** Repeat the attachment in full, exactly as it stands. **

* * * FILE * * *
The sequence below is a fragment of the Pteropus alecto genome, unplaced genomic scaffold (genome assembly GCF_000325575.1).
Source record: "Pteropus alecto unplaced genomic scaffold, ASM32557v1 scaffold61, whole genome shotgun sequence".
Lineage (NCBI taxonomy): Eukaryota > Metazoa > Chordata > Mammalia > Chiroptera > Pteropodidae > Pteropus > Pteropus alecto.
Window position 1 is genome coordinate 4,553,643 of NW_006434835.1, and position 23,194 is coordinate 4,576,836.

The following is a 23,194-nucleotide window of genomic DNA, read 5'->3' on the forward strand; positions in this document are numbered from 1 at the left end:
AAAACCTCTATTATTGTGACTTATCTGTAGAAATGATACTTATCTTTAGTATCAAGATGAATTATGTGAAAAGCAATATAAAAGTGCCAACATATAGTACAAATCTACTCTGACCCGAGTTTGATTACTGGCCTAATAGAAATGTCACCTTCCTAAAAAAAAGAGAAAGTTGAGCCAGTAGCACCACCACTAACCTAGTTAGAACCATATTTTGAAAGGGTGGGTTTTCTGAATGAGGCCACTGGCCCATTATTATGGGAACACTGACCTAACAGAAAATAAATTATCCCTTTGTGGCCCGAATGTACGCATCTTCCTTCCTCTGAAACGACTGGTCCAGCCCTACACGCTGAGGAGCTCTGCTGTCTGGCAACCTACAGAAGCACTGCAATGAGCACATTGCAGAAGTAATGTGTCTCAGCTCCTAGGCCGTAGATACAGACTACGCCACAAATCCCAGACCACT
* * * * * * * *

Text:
The sequence below is a fragment of the Pteropus alecto genome, unplaced genomic scaffold (genome assembly GCF_000325575.1).
Source record: "Pteropus alecto unplaced genomic scaffold, ASM32557v1 scaffold61, whole genome shotgun sequence".
Lineage (NCBI taxonomy): Eukaryota > Metazoa > Chordata > Mammalia > Chiroptera > Pteropodidae > Pteropus > Pteropus alecto.
Window position 1 is genome coordinate 4,553,643 of NW_006434835.1, and position 23,194 is coordinate 4,576,836.

The following is a 23,194-nucleotide window of genomic DNA, read 5'->3' on the forward strand; positions in this document are numbered from 1 at the left end:
AAAACCTCTATTATTGTGACTTATCTGTAGAAATGATACTTATCTTTAGTATCAAGATGAATTATGTGAAAAGCAATATAAAAGTGCCAACATATAGTACAAATCTACTCTGACCCGAGTTTGATTACTGGCCTAATAGAAATGTCACCTTCCTAAAAAAAAGAGAAAGTTGAGCCAGTAGCACCACCACTAACCTAGTTAGAACCATATTTTGAAAGGGTGGGTTTTCTGAATGAGGCCACTGGCCCATTATTATGGGAACACTGACCTAACAGAAAATAAATTATCCCTTTGTGGCCCGAATGTACGCATCTTCCTTCCTCTGAAACGACTGGTCCAGCCCTACACGCTGAGGAGCTCTGCTGTCTGGCAACCTACAGAAGCACTGCAATGAGCACATTGCAGAAGTAATGTGTCTCAGCTCCTAGGCCGTAGATACAGACTACGCCACAAATCCCAGACCACT